Features

Published on May 7th, 2014 | by Tom Mayne

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Adam Green interview

Adam Green is one of the most recognizable faces in Antifolk, coming to prominence first writing songs as The Moldy Peaches with Kimya Dawson before turning solo, releasing seven albums and a collaboration last year with Binki Shapiro. 

Tom Mayne and Mary Boe met up with him before his recent gig at Dingwalls in London to discuss the early years at The Sidewalk, his later career and the German city of Ulm… Toby Goodshank (pictured in the photo), who played guitar for Adam on this tour, also sat in. 

Mary: You started writing songs with Kimya Dawson from an early age – she was your babysitter, right?

Adam: In some ways. It wasn’t that she had that title but she was essentially a nine-years-older-than-me person that was the go-to person who would take me to things, sort of chaperon me. My parents would get us both tickets to a show so that I could go because Kimya was over 21. So she was a babysitter and a role model. She was really inspiring. But as we got older the age difference meant less and we could start to write songs.

Me and Kimya had the Moldy Peaches since I was 13 years old. I think we both kinda dreamed about doing the Moldy Peaches for a living because we saw it as an opportunity to escape the suburbs [of New York]. And for some reason we just had a lot of confidence in it. We just thought it was this special thing that we had. And then, flash forward, to when we were in Washington [state] – we tried to play in some coffee shops and bars as the Moldy Peaches and it went really well. We actually got a little bit of a following in Washington. We were hustling in a town called Port Townsend which is sort of this hippie outpost town. Kind of like Woodstock, but even more schizophrenic.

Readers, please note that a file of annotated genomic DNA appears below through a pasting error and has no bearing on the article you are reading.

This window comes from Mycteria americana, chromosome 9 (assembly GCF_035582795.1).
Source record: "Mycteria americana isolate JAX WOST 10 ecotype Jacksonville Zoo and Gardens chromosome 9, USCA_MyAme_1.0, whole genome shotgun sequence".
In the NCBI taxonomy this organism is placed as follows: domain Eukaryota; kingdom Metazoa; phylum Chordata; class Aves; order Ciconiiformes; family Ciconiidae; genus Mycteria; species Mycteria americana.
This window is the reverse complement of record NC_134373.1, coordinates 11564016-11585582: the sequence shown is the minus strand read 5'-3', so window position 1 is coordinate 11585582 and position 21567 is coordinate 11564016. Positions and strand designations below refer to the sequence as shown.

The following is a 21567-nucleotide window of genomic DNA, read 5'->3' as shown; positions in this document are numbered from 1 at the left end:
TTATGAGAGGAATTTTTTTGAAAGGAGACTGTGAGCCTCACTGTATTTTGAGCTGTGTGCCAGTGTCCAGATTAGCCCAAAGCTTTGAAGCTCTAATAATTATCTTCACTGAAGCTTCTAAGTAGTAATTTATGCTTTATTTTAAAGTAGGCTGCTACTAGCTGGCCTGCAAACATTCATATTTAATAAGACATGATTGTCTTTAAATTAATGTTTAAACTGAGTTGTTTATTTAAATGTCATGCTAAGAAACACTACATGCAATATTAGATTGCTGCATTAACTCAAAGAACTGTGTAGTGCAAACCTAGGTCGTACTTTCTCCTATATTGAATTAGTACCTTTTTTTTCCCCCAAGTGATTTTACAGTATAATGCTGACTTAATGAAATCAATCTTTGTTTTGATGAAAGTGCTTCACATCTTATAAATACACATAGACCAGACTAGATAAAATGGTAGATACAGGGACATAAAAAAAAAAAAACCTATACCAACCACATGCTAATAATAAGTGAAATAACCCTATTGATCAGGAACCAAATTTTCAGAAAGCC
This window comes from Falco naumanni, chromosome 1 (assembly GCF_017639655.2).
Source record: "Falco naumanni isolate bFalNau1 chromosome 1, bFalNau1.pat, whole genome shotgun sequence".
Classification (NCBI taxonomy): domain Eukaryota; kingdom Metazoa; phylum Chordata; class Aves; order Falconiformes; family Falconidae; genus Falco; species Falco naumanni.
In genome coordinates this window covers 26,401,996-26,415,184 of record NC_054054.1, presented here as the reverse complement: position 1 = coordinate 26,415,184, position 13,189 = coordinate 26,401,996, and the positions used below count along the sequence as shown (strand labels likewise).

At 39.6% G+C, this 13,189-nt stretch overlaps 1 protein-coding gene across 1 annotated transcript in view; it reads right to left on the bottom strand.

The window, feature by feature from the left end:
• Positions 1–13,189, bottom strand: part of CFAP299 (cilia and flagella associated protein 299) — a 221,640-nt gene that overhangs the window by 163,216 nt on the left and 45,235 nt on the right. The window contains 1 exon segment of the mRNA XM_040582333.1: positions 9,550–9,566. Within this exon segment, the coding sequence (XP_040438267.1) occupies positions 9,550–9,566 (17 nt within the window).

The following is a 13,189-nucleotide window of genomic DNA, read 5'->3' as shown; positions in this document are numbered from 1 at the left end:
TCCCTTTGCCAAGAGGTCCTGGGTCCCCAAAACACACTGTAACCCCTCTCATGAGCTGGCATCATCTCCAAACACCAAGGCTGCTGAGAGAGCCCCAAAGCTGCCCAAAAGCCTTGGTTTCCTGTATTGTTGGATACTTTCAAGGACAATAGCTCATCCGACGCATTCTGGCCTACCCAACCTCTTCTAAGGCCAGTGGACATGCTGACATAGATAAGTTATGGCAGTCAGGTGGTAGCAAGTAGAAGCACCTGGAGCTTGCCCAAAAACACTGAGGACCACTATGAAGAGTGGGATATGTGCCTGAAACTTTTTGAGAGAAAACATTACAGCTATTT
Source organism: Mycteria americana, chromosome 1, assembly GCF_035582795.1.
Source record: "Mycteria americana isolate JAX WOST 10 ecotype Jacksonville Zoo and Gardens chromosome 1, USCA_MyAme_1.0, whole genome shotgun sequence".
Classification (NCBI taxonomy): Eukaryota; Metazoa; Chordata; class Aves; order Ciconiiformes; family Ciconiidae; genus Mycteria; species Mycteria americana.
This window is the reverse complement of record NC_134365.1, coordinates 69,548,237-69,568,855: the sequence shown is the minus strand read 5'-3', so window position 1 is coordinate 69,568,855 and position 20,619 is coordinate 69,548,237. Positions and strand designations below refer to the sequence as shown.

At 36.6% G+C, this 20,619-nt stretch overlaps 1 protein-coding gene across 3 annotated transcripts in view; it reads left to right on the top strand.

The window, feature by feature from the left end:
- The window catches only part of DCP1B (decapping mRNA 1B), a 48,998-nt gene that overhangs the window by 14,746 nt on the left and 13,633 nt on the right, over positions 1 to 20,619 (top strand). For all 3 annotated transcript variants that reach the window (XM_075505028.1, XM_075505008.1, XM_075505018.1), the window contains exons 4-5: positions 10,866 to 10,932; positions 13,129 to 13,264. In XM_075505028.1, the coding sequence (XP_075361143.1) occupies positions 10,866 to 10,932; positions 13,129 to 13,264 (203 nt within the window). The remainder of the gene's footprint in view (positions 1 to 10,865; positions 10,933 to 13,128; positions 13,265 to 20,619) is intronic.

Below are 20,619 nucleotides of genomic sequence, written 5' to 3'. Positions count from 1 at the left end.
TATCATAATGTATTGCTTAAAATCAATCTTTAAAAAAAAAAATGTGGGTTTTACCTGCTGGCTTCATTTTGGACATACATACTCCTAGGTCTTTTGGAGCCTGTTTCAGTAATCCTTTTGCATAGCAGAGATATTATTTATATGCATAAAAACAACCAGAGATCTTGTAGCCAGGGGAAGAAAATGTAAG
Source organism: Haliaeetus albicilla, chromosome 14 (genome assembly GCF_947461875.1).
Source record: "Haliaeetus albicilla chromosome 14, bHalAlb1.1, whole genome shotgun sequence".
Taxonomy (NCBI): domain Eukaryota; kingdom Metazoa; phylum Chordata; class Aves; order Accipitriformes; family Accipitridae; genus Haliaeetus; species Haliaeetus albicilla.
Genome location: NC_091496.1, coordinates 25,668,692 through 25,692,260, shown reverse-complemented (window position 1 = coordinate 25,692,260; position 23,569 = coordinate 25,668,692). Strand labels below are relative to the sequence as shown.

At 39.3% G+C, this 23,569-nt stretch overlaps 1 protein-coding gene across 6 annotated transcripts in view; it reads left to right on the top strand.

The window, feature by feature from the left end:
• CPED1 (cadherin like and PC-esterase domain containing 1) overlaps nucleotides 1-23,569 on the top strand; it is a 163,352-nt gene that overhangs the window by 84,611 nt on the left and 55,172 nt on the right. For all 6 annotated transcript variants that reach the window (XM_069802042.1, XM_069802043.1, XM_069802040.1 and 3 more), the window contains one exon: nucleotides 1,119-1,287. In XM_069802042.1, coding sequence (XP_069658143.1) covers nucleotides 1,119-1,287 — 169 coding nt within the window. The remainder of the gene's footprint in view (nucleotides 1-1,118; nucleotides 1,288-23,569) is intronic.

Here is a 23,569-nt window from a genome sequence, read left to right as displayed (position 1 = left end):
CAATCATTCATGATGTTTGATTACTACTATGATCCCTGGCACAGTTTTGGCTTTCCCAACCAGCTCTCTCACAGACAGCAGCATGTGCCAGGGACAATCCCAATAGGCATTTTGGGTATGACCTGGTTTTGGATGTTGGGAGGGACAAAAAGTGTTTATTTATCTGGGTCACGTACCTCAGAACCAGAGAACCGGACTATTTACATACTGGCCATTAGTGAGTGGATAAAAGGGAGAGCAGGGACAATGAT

Basically I was 17 years old, I was homesick and lost. I went back home [to New York]. At the same time my dad was Professor of Neurology, he got a job at Columbia University. And so all of a sudden we were in the City and then I found the Sidewalk.

Tom: Can you remember the first time you went to the Sidewalk, how did you hear about it?

Adam: I’d just dropped out of my first semester at college. I was kind of wandering around and not quite sure what to do. So I thought of playing the subway cause I thought maybe I can wrangle up some interest in my music. I think somebody stopped me and said “You gotta go down to the Antifolk open mic.” I had a compilation album, I think it was called “Antifolk Live at the Sidewalk Café”. I was like, “I’ve heard of that” cos of that CD, “I’m there!” I heard that Beck had gone through the open mic so it seemed like a legendary place.

The first night I went there I saw Barry Bliss playing, he was the first selected, and I thought it was crazy. And they really embraced me cos I think when you’re a kid people treat you a lot better than when you’re older. So I was sucked in. I stayed the next two years probably. I was there every Monday night.

Tom: So your first gig there was just playing the open mic…?

Adam: Yeah, that’s the way it would work. You’d do the open mic until Lach would ask you to play your own show.

Tom: And when Lach asked you to do a full show – was it just you solo, or was it by that time with Kimya?

Adam: At first it was me because I had come from Washington state [on my own].

Basically what happened was I played the Sidewalk and I called the guys from Washington and I was like “There’s this really cool thing going on in New York. You guys have to come and check this out.” And I was so split at the time, I wasn’t sure if I was playing as Moldy Peaches or myself. I was using the word ‘we’ about my own stuff because I guess I missed my band mates. They all drove across the country in a van that they’d painted peach colour. They came to New York.

That was a crazy season in New York. Not all of them lasted, a lot of the guys ended up going back to Washington. Kimya was from New York state and so she felt at home at the Antifolk scene. So they took her in as well.